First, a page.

Wednesday, June 17, 2009

If I were China...

I know what you've all been thinking... "Hey Mr Snarkoplepsy, if you were China, what you do about the US bond situation?". Funny you should ask...

If you're at all paying attention to the US financial situation, you know that the countries who buy our debt (i.e. lend us money) are very worried that the Fed may inflate the currency (print money), which is great if your the debtor, but sucks if you're the lender.

Of course, the US govt says "Who, us? Why we would never do that! How could you even think such a thing?." All the while implementing financial policies that have *always* led to massive inflation.

If I were China, I would very publicly offer to refinance the existing US debt at a much lower rate, but in Yuan (the Chinese currency), rather than US dollars. If the US govt really believes that the dollar isn't going to inflate, then this is a spectacular deal, which would save us billions or trillions of dollars in interest payments.

If the US won't take such a deal, it's a tacit admission to China and all other countries that the US does indeed intend to inflate it's currency.


  1. The Chinese want to keep their currency weak so that they have jobs for their factories. They would be the last ones to upset the advantage that they have (cheap labor). This is a big reason why they bought the US debt to begin with. Personally, I like owing them money because countries have a tendency to avoid wars when they want to get paid back.

  2. Actually, I think that's an argument in favor of my plan. The Chinese want to maintain the relative value of the Dollar to the Yuan as it exists now. If we inflate our currency, they either have to follow us down the rabbit hole to Zimbabwe-like status, or they lose money on their loans, and we won't be able to afford to buy their stuff.

    The beauty of my plan (IMNSHO), is that I think it's a win-win for China.

    As it stands currently, there's no incentive for the US govt to not inflate the dollar. It sucks for the taxpayer, but not for the politicians.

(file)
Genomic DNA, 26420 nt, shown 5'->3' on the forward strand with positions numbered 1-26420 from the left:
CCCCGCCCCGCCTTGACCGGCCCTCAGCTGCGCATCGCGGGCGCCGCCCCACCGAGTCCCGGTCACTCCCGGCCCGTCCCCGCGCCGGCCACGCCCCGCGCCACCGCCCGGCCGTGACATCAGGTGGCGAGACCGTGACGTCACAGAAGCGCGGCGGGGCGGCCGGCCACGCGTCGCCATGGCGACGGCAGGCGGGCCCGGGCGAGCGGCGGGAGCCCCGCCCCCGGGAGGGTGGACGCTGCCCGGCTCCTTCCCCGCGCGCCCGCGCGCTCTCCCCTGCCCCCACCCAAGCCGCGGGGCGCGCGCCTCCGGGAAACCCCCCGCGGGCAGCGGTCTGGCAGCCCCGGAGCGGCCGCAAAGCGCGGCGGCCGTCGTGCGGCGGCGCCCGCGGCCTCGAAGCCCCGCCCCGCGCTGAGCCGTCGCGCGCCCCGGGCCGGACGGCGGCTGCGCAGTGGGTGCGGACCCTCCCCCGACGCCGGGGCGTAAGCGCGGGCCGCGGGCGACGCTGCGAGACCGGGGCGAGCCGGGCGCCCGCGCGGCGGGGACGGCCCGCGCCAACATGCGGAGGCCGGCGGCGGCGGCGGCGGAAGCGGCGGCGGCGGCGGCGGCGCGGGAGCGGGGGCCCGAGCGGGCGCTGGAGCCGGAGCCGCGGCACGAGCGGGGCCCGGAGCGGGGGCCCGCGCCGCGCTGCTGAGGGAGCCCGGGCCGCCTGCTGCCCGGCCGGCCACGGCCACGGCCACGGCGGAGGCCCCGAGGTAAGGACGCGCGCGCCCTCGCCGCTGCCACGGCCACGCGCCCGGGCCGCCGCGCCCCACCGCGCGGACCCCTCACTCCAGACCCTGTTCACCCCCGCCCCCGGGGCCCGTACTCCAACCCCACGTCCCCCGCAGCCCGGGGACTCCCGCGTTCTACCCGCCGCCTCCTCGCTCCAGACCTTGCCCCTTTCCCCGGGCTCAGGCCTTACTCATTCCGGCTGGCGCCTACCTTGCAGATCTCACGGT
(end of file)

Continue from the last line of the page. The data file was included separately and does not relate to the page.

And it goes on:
But if our debt is in a foreign currency, rather than dollars, the incentives work in the reverse direction. Inflating the currency has immediate negative effects (rather than being delayed for months or years, and possibly an election cycle). The govt would have to either maintain or improve the dollar, or pay much more in interest payments.

    And if the US govt won't take such a deal, it's a clear signal to all potential US bond-buyers that it's a suckers bet.

  3. It is in their interest to maintain the current spread between the dollar and the Yuan, but the problem with converting all of the treasuries to the Yuan is it would make China's currency the primary currency in the world. If all other currencies had to adjust to the new stronger Yuan, we'd see their gap close with inflation or not. I think the other problem that people would have with this is that China has had their own fair share of inflation too. Whether this has been intentional or not probably depends on who you ask, but it'd be a bigger deal then the inflation in the US, if the Yuan was the primary currency.

  4. "the problem with converting all of the treasuries to the Yuan is it would make China's currency the primary currency in the world."

    I see your point. But it doesn't have to be an all-or-nothing thing. Refinancing a minor chunk (think stimulus or TARP sized amount) would be sufficient.

  5. China & the US have a symbiotic relationship. If China forces us to pay back our debt, the US couldn't pay back the debt so China would go bankrupt. And well really, both problems are similar. We don't have enough money and China has too much money. So if China spends its money unwisely- say, by building a giant Olympic stadium or building useless factories, the result is the same. If the money were to stabilize at normal rates, then it would not be successful for us to send production there. Also, China doesn't really have to answer to its people.